A radio reading service or reading service for the blind is a public service of many universities, community groups and public radio stations, where a narrator reads books, newspapers and magazines aloud for the benefit of the blind and vision-impaired. It is typically broadcast on a subcarrier, with radio receivers permanently tuned to a given station in the area, or an HD Radio subchannel of the offering station. Some reading services use alternative methods for reaching their audiences, including broadcasting over SAP, streaming Internet radio, cable TV, or even terrestrial TV.

The International Association of Audio Information Services (IAAIS) serves as the primary member organization for radio reading services, and has member services or has consulted with and assisted local organizations in Canada, Costa Rica, Dominican Republic, Guatemala, Jamaica, Japan, Mexico, Panama, New Zealand, the Netherlands, the United Kingdom and the United States.

The first radio reading service in the United States was the Minnesota Radio Talking Book Network, started in 1969 by C. Stanley Potter and Robert Watson. After six years of researching the concept, a Kansas philanthropist learned of the Minnesota service, and with their help in 1971 Petey Cerf founded Audio-Reader, the second reading service in the nation, in Lawrence, Kansas. In the late 1970s, Audio-Reader director Rosie Hurwitz and Stan Potter served as the first two presidents of the Association of Radio Reading Services, which came to be known as the National Association of Radio Reading Services, and, finally, IAAIS.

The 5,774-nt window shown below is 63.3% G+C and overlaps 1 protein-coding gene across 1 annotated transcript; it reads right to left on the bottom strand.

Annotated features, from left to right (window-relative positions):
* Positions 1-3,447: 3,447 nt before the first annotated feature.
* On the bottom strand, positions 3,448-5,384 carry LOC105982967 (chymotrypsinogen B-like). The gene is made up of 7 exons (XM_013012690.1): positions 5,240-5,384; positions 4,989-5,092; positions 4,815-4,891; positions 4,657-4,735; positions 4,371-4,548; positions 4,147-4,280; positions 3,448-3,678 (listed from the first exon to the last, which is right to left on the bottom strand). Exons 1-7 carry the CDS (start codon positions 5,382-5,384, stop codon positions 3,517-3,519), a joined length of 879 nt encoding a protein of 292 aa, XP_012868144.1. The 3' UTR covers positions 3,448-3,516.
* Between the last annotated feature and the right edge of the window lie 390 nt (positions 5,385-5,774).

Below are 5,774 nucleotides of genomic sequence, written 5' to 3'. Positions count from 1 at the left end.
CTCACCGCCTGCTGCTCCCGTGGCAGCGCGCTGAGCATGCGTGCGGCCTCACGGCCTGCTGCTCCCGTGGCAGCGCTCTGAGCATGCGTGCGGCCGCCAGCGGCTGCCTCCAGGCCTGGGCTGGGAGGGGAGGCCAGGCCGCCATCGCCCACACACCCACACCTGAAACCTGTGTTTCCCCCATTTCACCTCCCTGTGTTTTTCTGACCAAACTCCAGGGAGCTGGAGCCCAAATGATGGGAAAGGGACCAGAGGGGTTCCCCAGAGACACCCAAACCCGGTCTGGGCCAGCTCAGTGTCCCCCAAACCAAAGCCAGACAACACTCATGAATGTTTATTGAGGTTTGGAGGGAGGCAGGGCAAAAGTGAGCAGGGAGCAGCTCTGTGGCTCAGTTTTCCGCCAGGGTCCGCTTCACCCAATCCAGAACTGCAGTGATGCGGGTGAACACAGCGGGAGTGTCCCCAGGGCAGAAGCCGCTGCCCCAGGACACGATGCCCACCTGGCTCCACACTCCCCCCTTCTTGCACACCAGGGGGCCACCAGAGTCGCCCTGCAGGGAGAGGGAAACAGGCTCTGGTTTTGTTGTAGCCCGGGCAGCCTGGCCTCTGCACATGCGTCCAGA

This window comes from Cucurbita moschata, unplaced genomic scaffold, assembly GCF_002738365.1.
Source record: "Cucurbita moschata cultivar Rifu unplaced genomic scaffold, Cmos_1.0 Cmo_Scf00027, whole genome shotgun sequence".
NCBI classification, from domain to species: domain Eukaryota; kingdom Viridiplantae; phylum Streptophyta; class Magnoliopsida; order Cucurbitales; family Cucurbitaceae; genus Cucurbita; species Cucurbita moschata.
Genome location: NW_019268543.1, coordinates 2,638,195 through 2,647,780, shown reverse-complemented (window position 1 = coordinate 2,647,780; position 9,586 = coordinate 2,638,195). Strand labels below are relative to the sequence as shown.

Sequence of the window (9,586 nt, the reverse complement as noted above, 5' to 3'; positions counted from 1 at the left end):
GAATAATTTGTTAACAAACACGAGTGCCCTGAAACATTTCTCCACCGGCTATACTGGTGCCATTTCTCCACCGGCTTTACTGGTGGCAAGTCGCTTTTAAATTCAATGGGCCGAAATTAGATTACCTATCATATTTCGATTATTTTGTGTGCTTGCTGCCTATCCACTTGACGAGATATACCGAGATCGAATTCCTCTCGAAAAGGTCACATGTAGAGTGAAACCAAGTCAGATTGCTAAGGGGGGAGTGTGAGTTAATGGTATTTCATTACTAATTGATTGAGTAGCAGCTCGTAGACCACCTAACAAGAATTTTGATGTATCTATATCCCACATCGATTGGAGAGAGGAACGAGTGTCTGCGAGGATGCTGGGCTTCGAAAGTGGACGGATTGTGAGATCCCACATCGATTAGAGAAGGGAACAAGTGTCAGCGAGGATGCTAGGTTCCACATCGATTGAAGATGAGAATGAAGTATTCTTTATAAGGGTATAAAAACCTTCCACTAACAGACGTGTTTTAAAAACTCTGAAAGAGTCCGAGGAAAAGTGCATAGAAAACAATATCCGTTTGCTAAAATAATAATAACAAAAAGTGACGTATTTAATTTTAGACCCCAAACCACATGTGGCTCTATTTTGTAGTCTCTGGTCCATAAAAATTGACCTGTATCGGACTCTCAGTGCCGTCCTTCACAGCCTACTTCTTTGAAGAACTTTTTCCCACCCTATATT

The first radio reading service in Canada was founded by Richard Moses and Gordon Norman in Oakville, Ontario, in the basement of the Woodside Branch of the Oakville Public Library in the mid-1970s.

In the United States, many public radio stations carry a local or regional reading service on an FM subcarrier. They are commonly affiliated with universities, libraries and other non-profit institutions. Reception of these stations require a special receiver, available at no cost to the listener, though most organizations require certification that the potential listener is unable to use normal printed material. Stations in other countries also carry such a service in this fashion. Some radio reading services are broadcast on standard FM stations. WRBH in New Orleans was the first full-time open channel radio reading service, although WRKC in Wilkes-Barre, Pennsylvania has been broadcasting a two-hour-a-day service, the Radio Home Visitor, since 1974. WYPL in Memphis, Tennessee, run by volunteers of the Memphis Public Library, devotes nearly its entire broadcast day to a mixture of live readings and prerecorded readings overnight.

Australia's Radio Print Handicapped Network has stations in all capital cities and some other areas.

The first internet-based reading service was Assistive Media, founded in 1996 by David Erdody in Ann Arbor, Michigan.[1][2] Most of the over 100 audio information services in the U.S. stream their broadcasts live on the internet, and some offer online archives of previously broadcast programming. Some organizations provide their listeners with internet radios preprogrammed to easily find the internet stream.

See also


  • Daily live readings of the Omaha World-Herald and Lincoln Journal-Star